A New Approach
Nonlinear time dynamic analysis is a recognized empirical method designed by physicists to detect and characterize complex behavioral patterns in dynamic systems. Such techniques are beginning to be used by scientists to analyze climate variability.
Similarly, wind velocity data can be planned. It has a coded message coinciding with heat if scientists, engineers and project planners are willing to interpret it accordingly. In particular, observed wind velocities exhibit systematic temporal behavior that can be used to compute long-term daily wind-power patterns. These patterns can then be matched with daily energy demand patterns. Once detected, behavioral patterns also can be used to make short-term predictions of wind-power supply.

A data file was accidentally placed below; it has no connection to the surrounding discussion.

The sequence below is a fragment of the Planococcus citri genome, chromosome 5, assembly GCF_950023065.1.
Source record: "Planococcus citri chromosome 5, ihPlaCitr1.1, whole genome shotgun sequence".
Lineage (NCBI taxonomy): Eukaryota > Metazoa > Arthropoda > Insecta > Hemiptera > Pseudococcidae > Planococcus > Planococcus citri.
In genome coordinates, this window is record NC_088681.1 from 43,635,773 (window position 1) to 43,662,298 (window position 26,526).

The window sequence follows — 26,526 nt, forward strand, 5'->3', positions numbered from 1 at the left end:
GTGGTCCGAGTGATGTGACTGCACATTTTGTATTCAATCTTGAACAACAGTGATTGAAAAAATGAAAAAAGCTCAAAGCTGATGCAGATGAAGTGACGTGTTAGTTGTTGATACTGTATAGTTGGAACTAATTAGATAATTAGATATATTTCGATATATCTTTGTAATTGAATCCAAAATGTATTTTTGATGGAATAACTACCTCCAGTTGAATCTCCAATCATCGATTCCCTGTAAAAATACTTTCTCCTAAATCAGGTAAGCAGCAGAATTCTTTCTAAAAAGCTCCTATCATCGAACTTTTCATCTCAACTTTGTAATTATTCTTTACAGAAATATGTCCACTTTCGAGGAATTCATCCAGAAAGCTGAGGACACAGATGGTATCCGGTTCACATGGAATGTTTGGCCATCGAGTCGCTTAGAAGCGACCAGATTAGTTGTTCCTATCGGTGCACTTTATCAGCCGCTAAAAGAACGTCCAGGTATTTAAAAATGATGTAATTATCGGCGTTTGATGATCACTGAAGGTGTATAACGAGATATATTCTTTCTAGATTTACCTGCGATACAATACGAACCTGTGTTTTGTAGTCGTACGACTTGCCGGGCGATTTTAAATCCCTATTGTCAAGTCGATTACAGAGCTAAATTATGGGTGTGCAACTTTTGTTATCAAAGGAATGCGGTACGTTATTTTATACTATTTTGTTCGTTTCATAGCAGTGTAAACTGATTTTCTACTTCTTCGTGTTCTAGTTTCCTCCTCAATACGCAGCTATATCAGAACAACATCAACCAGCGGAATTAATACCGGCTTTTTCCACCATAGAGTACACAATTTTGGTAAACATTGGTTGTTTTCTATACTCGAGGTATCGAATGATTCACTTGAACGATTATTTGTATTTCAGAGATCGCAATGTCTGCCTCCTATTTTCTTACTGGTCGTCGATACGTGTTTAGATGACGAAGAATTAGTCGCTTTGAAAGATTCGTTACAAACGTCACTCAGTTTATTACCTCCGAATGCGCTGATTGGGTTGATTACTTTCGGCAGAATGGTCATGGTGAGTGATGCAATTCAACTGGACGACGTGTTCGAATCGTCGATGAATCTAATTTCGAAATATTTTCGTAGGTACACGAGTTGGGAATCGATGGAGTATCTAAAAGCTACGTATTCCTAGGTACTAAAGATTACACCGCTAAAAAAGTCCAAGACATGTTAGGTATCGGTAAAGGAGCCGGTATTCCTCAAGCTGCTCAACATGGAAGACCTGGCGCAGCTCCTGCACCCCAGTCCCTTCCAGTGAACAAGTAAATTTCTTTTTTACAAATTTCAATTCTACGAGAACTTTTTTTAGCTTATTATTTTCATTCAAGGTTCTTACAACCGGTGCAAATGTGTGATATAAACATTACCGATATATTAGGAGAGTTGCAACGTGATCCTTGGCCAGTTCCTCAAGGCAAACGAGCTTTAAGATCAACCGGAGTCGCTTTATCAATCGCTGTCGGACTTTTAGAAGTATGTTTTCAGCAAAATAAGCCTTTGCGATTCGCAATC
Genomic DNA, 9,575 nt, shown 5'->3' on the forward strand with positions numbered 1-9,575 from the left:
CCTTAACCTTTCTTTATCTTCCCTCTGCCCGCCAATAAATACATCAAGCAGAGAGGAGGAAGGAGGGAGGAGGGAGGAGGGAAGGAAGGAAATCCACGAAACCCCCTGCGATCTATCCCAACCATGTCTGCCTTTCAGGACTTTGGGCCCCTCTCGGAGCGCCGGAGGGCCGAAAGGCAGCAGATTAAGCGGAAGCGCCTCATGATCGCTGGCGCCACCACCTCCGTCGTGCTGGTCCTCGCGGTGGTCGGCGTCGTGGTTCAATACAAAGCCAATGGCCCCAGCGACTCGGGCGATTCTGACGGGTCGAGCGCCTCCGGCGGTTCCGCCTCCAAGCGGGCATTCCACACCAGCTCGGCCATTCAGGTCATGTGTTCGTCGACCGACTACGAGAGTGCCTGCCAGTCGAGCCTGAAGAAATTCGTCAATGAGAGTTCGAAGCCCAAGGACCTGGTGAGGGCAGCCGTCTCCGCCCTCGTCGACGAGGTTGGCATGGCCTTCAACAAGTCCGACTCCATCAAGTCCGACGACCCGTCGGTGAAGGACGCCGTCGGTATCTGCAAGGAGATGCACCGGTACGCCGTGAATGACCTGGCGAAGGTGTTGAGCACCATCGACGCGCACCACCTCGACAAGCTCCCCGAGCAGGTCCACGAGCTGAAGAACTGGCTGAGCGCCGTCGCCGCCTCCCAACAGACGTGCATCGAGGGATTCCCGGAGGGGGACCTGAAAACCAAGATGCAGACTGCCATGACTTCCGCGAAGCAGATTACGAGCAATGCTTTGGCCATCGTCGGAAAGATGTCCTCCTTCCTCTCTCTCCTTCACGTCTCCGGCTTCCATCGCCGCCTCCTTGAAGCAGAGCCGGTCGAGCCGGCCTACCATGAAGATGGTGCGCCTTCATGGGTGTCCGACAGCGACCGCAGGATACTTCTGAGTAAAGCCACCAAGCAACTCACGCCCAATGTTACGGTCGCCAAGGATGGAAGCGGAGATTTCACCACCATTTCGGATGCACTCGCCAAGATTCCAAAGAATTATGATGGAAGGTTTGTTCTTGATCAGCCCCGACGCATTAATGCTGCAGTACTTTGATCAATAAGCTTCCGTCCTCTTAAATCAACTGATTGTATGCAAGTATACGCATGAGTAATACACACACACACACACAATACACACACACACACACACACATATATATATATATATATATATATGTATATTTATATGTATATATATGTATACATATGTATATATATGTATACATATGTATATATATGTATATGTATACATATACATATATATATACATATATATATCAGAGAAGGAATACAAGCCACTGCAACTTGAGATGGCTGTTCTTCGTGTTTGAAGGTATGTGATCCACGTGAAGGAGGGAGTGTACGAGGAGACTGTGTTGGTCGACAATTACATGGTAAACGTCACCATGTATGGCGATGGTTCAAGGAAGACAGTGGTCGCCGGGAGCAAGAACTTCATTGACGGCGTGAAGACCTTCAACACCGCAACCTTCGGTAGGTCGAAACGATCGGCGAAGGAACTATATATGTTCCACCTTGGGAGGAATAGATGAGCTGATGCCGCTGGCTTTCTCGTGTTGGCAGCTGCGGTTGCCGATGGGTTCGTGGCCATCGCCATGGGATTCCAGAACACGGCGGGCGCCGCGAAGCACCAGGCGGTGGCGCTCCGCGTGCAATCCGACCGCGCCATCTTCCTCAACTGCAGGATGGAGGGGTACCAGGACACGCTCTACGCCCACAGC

The result is that the coded message in wind-velocity data can be retained, eliminating the vexing problem of how to synthetically restore its natural complexity. Wind project evaluators should initially “let the data speak” regarding whether a conventional probabilistic approach or a nonlinear dynamic approach to wind-power evaluation is best.
Changing an entrenched belief system requires solid data, proven methods and indisputable visualizations. Seeing is believing. The data from this study show predictable wind velocity patterns, but standard graphing techniques lack the ability to adequately representit because the data were spread out over an extended period of time for this research. A static graph also failed to show how the data evolved. With OriginLab’s Origin data analysis and graphing software, the data were displayed in a 3D model and animated by sequential plotting of data points to illustrate the cyclical, periodic patterns of the wind velocity’s systematic orbit. (See video animation at this link.)